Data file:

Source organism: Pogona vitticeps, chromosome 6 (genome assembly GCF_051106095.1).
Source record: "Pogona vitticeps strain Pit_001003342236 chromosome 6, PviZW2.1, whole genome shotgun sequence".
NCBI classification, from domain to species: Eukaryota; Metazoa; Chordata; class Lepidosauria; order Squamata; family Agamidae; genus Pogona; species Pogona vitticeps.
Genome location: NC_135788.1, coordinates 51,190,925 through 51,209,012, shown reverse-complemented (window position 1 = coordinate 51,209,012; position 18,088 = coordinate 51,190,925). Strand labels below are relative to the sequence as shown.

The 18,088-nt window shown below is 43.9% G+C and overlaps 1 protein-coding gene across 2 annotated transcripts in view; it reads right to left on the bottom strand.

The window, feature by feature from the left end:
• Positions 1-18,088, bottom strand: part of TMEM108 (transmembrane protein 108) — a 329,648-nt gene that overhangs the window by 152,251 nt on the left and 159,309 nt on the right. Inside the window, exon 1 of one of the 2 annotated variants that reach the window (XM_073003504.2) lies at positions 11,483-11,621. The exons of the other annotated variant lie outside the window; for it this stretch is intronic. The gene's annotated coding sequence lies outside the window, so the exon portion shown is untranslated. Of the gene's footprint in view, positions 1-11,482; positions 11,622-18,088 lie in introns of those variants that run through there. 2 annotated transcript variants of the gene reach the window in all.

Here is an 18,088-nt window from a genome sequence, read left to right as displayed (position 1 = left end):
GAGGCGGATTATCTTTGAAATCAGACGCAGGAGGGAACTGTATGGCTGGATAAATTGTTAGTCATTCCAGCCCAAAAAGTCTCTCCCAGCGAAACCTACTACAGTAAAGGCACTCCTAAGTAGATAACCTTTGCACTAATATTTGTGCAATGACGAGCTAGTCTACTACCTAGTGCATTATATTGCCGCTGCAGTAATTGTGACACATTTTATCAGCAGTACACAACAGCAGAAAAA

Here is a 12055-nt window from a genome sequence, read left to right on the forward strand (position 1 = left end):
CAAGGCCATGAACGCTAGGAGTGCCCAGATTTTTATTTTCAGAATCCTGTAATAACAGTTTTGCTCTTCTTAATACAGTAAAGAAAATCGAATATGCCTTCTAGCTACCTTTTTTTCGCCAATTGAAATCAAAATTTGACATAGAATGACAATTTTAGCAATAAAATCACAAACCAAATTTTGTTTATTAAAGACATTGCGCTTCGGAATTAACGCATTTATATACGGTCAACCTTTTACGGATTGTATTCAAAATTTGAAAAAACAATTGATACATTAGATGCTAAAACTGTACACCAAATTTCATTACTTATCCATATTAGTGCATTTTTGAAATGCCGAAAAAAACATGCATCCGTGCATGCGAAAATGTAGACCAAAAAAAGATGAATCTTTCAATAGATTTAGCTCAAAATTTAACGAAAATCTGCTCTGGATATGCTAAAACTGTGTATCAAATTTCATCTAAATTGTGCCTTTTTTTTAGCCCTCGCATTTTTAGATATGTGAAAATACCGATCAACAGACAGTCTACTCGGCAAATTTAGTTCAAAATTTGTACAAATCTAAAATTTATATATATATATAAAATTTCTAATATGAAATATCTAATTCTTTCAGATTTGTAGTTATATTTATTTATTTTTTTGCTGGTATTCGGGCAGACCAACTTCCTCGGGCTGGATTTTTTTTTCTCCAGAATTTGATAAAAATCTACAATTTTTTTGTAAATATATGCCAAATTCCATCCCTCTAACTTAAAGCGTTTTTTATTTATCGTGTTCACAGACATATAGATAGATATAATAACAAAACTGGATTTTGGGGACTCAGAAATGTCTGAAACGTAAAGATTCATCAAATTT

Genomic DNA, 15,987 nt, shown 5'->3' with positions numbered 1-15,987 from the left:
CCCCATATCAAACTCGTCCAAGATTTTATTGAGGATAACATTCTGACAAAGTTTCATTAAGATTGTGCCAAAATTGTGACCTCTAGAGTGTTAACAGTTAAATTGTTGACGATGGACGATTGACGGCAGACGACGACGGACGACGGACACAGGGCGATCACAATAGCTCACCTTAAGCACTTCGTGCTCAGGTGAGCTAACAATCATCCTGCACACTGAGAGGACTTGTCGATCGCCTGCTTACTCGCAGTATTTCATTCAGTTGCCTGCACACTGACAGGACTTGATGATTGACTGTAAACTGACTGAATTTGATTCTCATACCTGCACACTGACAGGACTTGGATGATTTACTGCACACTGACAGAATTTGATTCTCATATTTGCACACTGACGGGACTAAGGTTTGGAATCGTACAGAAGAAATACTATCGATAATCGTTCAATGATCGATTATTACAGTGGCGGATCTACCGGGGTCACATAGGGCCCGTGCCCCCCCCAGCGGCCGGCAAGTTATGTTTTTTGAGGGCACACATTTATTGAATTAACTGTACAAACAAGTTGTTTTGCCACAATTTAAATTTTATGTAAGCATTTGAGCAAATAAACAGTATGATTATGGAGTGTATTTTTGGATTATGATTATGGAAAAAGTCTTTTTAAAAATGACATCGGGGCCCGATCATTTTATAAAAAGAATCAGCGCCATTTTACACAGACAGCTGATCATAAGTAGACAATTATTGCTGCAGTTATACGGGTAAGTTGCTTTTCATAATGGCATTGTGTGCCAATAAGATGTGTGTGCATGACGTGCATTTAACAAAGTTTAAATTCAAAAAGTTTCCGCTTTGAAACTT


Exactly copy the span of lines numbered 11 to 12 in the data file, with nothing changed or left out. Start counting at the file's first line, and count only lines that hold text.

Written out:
CAAGGCCATGAACGCTAGGAGTGCCCAGATTTTTATTTTCAGAATCCTGTAATAACAGTTTTGCTCTTCTTAATACAGTAAAGAAAATCGAATATGCCTTCTAGCTACCTTTTTTTCGCCAATTGAAATCAAAATTTGACATAGAATGACAATTTTAGCAATAAAATCACAAACCAAATTTTGTTTATTAAAGACATTGCGCTTCGGAATTAACGCATTTATATACGGTCAACCTTTTACGGATTGTATTCAAAATTTGAAAAAACAATTGATACATTAGATGCTAAAACTGTACACCAAATTTCATTACTTATCCATATTAGTGCATTTTTGAAATGCCGAAAAAAACATGCATCCGTGCATGCGAAAATGTAGACCAAAAAAAGATGAATCTTTCAATAGATTTAGCTCAAAATTTAACGAAAATCTGCTCTGGATATGCTAAAACTGTGTATCAAATTTCATCTAAATTGTGCCTTTTTTTTAGCCCTCGCATTTTTAGATATGTGAAAATACCGATCAACAGACAGTCTACTCGGCAAATTTAGTTCAAAATTTGTACAAATCTAAAATTTATATATATATATAAAATTTCTAATATGAAATATCTAATTCTTTCAGATTTGTAGTTATATTTATTTATTTTTTTGCTGGTATTCGGGCAGACCAACTTCCTCGGGCTGGATTTTTTTTTCTCCAGAATTTGATAAAAATCTACAATTTTTTTGTAAATATATGCCAAATTCCATCCCTCTAACTTAAAGCGTTTTTTATTTATCGTGTTCACAGACATATAGATAGATATAATAACAAAACTGGATTTTGGGGACTCAGAAATGTCTGAAACGTAAAGATTCATCAAATTT

Genomic DNA, 15,987 nt, shown 5'->3' with positions numbered 1-15,987 from the left: